Visiting beautiful places like National Parks or the Eiffel Tower makes one feel obligated to take photos like you would see in magazines or on the internet. This is all well and good and I encourage you to allow the shots you really like to influence your own photography but I discourage you from trying to copy others work. What’s the point? Buy a postcard of the scene you like taken in ideal conditions and spend your time trying to come up with something original.
Being original does not mean you can’t photograph the scene in front of you like the millions before you but it does mean you need to make some adjustments (perspective, framing, foreground elements, etc.). One of my favorite shots taken at the Grand Canyon was taken right next to hugely popular paved trail but used a unique perspective and incorporated a foreground element to create an original photograph.
Familiarizing yourself with different compositional rules will improve your ability to create original photographs, you can read about various composition ideas here. Some of my favorite photographs were taken near serene landscapes but focused on smaller subjects leaving the beautiful scene that others would focus on as beautiful bokeh.
Opening your aperture and focusing on subjects in and around popular landscapes can create original images as opposed to more of the same.
If you’re worried you’ll regret not photographing the common scenes then worry not, digital cameras allow you to take hundreds of photographs without the cost of processing and printing that film cameras had, so go wild.
As you progress in photography you will go through the same phases that every budding photographer goes through. First, you’ll be content with learning how to properly expose an image. Second, you’ll acquire more gear that you probably don’t need but it releases endorphins or some other physiological phenomena so you do it anyways. Third, you’ll try all sorts of photography (B+W, portraiture, landscape, street, etc.) until you settle on the type you like and focus on developing that. After you’ve developed your style (or while your working on developing your style) you’ll begin to wonder how you can make your photography stand out. How do you get others to notice your photography? Be original.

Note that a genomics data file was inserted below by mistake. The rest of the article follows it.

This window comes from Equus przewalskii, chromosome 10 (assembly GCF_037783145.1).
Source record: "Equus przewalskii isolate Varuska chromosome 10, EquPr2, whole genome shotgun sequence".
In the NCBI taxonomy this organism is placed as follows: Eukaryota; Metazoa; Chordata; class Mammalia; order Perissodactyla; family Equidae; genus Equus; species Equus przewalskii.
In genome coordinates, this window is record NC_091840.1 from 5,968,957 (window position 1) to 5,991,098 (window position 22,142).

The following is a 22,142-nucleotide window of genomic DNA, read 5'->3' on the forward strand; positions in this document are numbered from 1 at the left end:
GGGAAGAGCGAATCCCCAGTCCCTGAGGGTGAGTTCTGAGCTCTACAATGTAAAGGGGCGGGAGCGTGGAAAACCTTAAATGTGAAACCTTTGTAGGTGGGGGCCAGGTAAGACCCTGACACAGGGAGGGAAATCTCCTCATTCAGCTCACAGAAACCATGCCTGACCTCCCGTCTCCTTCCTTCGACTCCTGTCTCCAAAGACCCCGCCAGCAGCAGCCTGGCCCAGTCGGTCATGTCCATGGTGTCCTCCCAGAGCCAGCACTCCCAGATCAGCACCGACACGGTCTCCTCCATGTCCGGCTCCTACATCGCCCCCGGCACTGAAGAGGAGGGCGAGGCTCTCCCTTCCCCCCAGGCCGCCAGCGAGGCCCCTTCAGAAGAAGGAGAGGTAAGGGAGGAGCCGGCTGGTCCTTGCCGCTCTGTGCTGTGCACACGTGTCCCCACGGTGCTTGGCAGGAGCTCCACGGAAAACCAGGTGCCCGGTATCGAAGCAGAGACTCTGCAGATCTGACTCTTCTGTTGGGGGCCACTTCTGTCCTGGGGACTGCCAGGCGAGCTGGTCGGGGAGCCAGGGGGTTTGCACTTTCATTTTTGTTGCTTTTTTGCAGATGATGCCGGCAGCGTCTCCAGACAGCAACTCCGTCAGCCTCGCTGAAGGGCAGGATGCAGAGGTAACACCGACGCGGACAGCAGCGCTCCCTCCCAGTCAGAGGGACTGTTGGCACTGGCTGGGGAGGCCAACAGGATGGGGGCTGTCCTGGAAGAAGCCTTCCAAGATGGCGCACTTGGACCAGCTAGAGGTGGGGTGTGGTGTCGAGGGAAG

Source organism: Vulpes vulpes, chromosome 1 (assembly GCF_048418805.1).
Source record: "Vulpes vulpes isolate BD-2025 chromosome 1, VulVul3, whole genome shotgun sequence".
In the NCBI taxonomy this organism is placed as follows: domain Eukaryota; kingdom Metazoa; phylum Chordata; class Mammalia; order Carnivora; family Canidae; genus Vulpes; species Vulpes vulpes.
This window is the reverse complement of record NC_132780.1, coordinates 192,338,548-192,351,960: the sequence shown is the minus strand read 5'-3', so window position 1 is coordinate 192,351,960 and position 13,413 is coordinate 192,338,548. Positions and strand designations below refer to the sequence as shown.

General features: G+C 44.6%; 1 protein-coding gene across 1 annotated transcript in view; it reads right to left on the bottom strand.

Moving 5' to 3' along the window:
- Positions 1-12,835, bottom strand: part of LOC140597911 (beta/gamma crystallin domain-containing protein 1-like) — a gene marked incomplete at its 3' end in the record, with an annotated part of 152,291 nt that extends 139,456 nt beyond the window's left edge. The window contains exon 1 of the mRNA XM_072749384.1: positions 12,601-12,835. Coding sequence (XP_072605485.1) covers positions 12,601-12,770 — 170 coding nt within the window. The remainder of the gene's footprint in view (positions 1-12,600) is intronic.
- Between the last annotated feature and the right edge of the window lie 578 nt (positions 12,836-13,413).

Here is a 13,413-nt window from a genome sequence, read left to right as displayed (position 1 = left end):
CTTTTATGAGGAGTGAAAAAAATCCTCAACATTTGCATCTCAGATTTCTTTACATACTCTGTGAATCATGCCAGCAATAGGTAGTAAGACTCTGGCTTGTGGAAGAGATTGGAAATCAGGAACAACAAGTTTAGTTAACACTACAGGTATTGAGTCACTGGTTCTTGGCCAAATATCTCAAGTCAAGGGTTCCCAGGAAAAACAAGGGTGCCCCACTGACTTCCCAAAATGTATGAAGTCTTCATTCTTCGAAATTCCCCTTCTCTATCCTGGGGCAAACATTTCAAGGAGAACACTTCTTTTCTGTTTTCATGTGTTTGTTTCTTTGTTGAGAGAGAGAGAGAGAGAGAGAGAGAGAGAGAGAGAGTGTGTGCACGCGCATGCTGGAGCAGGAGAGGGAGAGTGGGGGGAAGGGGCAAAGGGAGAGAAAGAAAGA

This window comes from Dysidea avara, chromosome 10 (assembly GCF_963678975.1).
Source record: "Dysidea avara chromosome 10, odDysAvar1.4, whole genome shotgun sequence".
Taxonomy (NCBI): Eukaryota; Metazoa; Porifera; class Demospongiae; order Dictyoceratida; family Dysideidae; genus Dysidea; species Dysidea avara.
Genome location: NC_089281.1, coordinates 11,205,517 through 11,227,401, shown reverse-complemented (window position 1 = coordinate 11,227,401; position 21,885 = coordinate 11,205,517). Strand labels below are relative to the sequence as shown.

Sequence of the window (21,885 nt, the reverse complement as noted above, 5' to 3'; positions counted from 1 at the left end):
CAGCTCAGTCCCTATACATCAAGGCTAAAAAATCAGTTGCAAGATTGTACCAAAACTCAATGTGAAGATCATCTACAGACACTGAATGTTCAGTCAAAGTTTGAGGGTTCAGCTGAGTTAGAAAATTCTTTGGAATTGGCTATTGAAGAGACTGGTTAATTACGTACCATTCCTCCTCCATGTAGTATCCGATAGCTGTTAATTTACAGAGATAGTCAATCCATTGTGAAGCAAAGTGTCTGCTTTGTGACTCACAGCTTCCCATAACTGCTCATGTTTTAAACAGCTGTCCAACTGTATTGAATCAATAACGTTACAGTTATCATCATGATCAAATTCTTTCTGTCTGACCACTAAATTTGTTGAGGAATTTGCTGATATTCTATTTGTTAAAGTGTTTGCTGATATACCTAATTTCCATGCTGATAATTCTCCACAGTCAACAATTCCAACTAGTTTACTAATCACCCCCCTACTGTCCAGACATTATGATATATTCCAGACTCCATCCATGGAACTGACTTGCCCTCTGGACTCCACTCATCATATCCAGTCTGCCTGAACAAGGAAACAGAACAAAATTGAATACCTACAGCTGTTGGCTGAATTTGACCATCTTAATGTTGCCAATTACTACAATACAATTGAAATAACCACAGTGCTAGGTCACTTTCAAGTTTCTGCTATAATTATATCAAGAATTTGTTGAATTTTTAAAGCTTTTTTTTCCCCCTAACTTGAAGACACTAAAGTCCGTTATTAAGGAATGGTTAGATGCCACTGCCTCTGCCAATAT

Being original does not mean you need to reinvent the wheel, it is regular practice for photographers to try to replicate images they find intriguing in an attempt to develop their own style, not in an attempt to pass it off as their own.
Tips For Creating Original Photography
Photography has been around for quite some time and more people than ever before have access to a camera that can take a decent photograph. Heck, your iPhone takes better photographs than the vast majority of cameras that were available even 10 years ago. So how in the world do you create original photographs? Are there any photographs that have not been taken? Read on…
First, the thought that every photograph has been taken is sheer nonsense. Have you experienced everything you’ll ever experience? Seen everything you’ll ever see? Has every possible variable of the future played out? Impossible. Time stand still for no one, the world is changing all around you and fleeting moments are like oxygen… Everywhere.
Photography is a way of feeling, of touching, of loving. What you’ve caught on film is captured forever… it remembers little things, long after you’ve forgotten everything.
– Aaron Siskind
Images like this, a fedora floating down the river, are one of a kind… The chances of that same fedora being in that same spot in that same way again are slim to none.
In order to find engaging photographs that don’t look like all the rest there are a few “rules” I follow: